Colorado Water Workshop

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Jeff Sellen, Ph.D.  headshot
Director of Environment & Sustainability, Assistant Professor of Environment & Sustainability, Director of the Colorado Water Workshop
Phone: 970.943.3162
Office Location: Kelley Hall 104

Western Colorado University

Headwaters University of the American Southwest

Invites the Water Leaders of the Next Generation to the

WESTERN WATER FUTURES GAMES

Gunnison, Colo.

May 29-31, 2019

 

What are the Western Water Futures Games? 

Three intensive days of brainstorming, collaborating, and contending with future and current western water leaders over evolving water issues in serious need of new thinking and new ideas. We are encouraging undergraduate and graduate students from any fields of study, and recent graduates beginning to make your way in water-related professions, to put together a team to bring to Gunnison. Don’t have a team? Show up on May 29th and we’ll create teams on-site.

There will also be campfires. And music. And food.

THIS IS NOT YOUR FATHER’S WATER CONFERENCE.

Rather than the standard conference format of current leadership speaking to the future leadership, the Futures Games will give the future leadership a no-holds-barred opportunity to develop solutions in collaboration with the current leadership.

Where are the Futures Games? 

You will be in the headwaters of the Colorado River, one of the world’s most interesting rivers – and at this point, one of the most used and abused. Field trips into the river’s beauty and wonders will relieve the intensity of your efforts to address the river’s challenges – which are an extreme example of global challenges today.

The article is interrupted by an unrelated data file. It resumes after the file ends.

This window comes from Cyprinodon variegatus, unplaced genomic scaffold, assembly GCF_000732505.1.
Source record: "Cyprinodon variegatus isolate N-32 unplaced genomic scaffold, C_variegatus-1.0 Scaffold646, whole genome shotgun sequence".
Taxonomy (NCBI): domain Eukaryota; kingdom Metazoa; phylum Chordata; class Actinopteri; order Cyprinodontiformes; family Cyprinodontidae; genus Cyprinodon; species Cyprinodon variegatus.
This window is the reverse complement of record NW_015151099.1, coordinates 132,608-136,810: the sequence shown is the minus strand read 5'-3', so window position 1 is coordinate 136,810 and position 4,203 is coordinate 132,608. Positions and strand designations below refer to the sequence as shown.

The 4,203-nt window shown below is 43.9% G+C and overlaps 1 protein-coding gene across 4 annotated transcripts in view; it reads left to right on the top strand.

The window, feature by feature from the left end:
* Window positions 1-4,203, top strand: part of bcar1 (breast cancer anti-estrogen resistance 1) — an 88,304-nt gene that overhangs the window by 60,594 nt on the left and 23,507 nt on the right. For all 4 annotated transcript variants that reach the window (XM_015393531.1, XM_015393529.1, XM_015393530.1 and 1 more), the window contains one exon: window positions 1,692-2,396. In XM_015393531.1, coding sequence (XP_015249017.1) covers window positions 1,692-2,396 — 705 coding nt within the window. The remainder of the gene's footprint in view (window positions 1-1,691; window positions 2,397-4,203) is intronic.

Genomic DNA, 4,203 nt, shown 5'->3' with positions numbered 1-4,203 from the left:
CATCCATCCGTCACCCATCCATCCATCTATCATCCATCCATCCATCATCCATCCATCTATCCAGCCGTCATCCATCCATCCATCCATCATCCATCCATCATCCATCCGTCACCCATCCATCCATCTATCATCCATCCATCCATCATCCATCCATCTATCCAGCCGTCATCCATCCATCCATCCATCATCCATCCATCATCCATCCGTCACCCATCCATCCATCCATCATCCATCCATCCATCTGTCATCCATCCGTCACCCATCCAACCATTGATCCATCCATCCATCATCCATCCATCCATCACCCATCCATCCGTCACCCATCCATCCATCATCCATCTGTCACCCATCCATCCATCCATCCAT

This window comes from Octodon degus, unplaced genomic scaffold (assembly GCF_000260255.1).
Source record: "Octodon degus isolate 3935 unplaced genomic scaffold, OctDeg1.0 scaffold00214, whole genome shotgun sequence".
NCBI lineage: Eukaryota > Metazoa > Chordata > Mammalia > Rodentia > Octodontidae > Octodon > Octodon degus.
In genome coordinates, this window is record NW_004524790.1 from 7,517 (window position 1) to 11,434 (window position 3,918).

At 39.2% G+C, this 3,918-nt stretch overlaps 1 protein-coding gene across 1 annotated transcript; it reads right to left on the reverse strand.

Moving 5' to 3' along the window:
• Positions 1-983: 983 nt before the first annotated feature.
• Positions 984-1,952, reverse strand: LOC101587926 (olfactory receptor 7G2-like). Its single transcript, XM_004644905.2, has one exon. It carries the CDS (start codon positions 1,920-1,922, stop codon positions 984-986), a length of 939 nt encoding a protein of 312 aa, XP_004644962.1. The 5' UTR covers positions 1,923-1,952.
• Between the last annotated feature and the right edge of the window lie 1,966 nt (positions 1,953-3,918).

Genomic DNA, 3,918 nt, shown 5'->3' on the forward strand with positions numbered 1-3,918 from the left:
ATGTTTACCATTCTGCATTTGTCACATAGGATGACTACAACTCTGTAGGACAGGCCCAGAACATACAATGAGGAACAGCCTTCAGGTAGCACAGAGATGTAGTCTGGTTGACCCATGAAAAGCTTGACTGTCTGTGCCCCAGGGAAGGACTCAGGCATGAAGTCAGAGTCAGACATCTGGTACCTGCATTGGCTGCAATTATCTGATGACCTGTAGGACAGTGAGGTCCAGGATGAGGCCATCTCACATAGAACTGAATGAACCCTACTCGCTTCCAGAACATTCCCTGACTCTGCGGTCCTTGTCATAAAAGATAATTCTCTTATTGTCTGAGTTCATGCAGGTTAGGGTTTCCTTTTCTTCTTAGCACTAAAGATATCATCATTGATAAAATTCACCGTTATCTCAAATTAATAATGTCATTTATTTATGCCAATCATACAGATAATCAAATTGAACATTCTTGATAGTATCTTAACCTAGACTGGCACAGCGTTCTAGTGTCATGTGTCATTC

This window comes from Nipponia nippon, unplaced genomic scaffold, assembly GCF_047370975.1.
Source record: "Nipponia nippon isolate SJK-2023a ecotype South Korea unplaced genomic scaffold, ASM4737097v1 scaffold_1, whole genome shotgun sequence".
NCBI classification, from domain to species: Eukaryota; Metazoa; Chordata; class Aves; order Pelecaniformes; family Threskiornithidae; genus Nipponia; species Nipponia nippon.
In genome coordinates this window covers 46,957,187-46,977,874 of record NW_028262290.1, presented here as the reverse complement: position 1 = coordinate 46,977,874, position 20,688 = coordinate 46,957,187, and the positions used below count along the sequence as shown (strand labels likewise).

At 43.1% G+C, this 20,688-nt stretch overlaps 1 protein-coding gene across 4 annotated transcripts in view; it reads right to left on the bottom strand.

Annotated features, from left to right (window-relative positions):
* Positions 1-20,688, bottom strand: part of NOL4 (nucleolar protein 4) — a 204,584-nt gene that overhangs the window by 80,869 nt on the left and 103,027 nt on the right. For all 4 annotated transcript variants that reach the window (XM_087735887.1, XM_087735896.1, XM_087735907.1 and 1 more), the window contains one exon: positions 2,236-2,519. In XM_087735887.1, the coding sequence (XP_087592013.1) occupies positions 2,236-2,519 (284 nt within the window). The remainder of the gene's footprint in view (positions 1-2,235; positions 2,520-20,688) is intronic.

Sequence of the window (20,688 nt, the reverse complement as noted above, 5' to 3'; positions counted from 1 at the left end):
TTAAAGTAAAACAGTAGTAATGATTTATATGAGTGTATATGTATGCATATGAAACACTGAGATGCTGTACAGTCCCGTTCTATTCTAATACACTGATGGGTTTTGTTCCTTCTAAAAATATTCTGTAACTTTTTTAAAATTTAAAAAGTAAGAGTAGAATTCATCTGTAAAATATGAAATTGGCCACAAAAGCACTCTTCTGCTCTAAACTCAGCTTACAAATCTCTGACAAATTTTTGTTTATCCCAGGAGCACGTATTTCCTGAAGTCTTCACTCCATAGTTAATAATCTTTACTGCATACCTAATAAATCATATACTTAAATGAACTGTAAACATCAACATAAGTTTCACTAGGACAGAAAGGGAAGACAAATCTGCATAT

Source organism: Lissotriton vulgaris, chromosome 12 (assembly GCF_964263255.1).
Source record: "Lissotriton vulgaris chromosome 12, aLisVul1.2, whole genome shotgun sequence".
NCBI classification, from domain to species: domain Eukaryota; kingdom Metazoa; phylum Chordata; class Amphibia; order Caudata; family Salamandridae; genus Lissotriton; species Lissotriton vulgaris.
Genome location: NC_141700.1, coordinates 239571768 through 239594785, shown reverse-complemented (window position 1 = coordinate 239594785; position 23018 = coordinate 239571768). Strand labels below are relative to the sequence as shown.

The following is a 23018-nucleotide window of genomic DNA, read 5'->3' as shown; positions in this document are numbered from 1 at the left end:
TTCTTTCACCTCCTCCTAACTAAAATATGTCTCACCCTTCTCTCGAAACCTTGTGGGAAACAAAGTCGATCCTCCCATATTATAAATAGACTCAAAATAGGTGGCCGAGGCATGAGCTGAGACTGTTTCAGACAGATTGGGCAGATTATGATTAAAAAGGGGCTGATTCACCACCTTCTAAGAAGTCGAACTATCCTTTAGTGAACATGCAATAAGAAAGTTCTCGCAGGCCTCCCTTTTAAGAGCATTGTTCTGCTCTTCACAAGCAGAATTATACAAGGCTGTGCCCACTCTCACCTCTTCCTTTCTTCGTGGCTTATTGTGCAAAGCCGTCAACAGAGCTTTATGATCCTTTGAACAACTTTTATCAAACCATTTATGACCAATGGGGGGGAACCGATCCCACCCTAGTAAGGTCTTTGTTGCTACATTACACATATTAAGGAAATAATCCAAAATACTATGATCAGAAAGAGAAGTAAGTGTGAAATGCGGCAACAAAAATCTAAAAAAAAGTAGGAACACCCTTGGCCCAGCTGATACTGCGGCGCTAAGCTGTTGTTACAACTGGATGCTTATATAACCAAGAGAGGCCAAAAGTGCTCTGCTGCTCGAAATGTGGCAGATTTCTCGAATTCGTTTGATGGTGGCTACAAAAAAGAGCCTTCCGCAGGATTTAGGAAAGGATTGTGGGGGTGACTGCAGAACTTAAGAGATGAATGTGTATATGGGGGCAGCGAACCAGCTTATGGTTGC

Who Should Participate in the Futures Games?  

Are you both worried and intrigued by the converging challenges to human culture such as climate change, population growth, and resource depletion? Do you see potential answers to such challenges through more and better applied science? New or refined technological interventions? Human communications or other social/psychological interventions to change human behavior? Changes to legal institutions and political policies? Learning from other cultures? Answers to current challenges will come from many fields.

While no one strategy will do it all, there could be enough water in the future for all existing uses of the river if:
  • The ‘Law of the River’ bends to reflect new (and old) realities of the River, in ways that share the pain equitably among the users of the waters.
  • New and better technologies are applied to problems of storage, distribution and use of water.
  • Cities can be retrofitted to absorb water rather than shed it – as well as retrofitted to approach a carbon-free goal.
  • Agricultural users work out orderly transitions to appropriate arid-land production, and broaden their ‘products’ to include ecosystem services.
  • Cities develop massive and coordinated public education programs not only for water conservation but also for atmospheric carbon reduction.
     
That’s just to start you thinking; you may have even larger ideas.
Bring them to the Headwaters this spring.
The future might depend on it…

 

For more information, contact: Colorado Water Workshop Director Jeff Sellen at jsellen@western.edu, 970.615.0729.